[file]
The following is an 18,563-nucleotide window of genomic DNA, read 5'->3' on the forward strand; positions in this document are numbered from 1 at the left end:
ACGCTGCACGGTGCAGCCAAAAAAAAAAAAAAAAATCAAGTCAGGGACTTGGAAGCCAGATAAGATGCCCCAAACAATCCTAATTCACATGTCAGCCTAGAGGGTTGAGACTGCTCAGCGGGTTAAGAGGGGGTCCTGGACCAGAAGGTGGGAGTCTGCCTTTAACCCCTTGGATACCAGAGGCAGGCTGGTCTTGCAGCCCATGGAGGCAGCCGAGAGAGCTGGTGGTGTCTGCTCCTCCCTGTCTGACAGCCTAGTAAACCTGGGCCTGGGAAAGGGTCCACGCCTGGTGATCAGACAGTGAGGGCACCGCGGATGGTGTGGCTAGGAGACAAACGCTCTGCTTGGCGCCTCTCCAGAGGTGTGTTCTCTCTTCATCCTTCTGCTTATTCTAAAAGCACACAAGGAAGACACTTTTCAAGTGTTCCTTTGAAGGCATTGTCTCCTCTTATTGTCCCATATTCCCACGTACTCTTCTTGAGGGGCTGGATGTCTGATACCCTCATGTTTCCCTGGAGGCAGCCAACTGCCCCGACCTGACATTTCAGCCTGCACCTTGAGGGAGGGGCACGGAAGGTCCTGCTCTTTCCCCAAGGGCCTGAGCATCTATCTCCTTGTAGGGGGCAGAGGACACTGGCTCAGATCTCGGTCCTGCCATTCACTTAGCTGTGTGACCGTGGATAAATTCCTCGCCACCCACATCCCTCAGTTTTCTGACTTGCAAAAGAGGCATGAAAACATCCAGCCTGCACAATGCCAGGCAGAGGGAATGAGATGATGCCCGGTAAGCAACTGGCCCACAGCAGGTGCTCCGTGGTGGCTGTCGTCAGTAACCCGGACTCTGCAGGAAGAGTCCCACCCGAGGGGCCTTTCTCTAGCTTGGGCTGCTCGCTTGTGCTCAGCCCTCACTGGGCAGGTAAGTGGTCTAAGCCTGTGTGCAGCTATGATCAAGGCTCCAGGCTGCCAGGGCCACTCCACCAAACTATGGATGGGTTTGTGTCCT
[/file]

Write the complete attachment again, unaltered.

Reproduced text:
The following is an 18,563-nucleotide window of genomic DNA, read 5'->3' on the forward strand; positions in this document are numbered from 1 at the left end:
ACGCTGCACGGTGCAGCCAAAAAAAAAAAAAAAAATCAAGTCAGGGACTTGGAAGCCAGATAAGATGCCCCAAACAATCCTAATTCACATGTCAGCCTAGAGGGTTGAGACTGCTCAGCGGGTTAAGAGGGGGTCCTGGACCAGAAGGTGGGAGTCTGCCTTTAACCCCTTGGATACCAGAGGCAGGCTGGTCTTGCAGCCCATGGAGGCAGCCGAGAGAGCTGGTGGTGTCTGCTCCTCCCTGTCTGACAGCCTAGTAAACCTGGGCCTGGGAAAGGGTCCACGCCTGGTGATCAGACAGTGAGGGCACCGCGGATGGTGTGGCTAGGAGACAAACGCTCTGCTTGGCGCCTCTCCAGAGGTGTGTTCTCTCTTCATCCTTCTGCTTATTCTAAAAGCACACAAGGAAGACACTTTTCAAGTGTTCCTTTGAAGGCATTGTCTCCTCTTATTGTCCCATATTCCCACGTACTCTTCTTGAGGGGCTGGATGTCTGATACCCTCATGTTTCCCTGGAGGCAGCCAACTGCCCCGACCTGACATTTCAGCCTGCACCTTGAGGGAGGGGCACGGAAGGTCCTGCTCTTTCCCCAAGGGCCTGAGCATCTATCTCCTTGTAGGGGGCAGAGGACACTGGCTCAGATCTCGGTCCTGCCATTCACTTAGCTGTGTGACCGTGGATAAATTCCTCGCCACCCACATCCCTCAGTTTTCTGACTTGCAAAAGAGGCATGAAAACATCCAGCCTGCACAATGCCAGGCAGAGGGAATGAGATGATGCCCGGTAAGCAACTGGCCCACAGCAGGTGCTCCGTGGTGGCTGTCGTCAGTAACCCGGACTCTGCAGGAAGAGTCCCACCCGAGGGGCCTTTCTCTAGCTTGGGCTGCTCGCTTGTGCTCAGCCCTCACTGGGCAGGTAAGTGGTCTAAGCCTGTGTGCAGCTATGATCAAGGCTCCAGGCTGCCAGGGCCACTCCACCAAACTATGGATGGGTTTGTGTCCT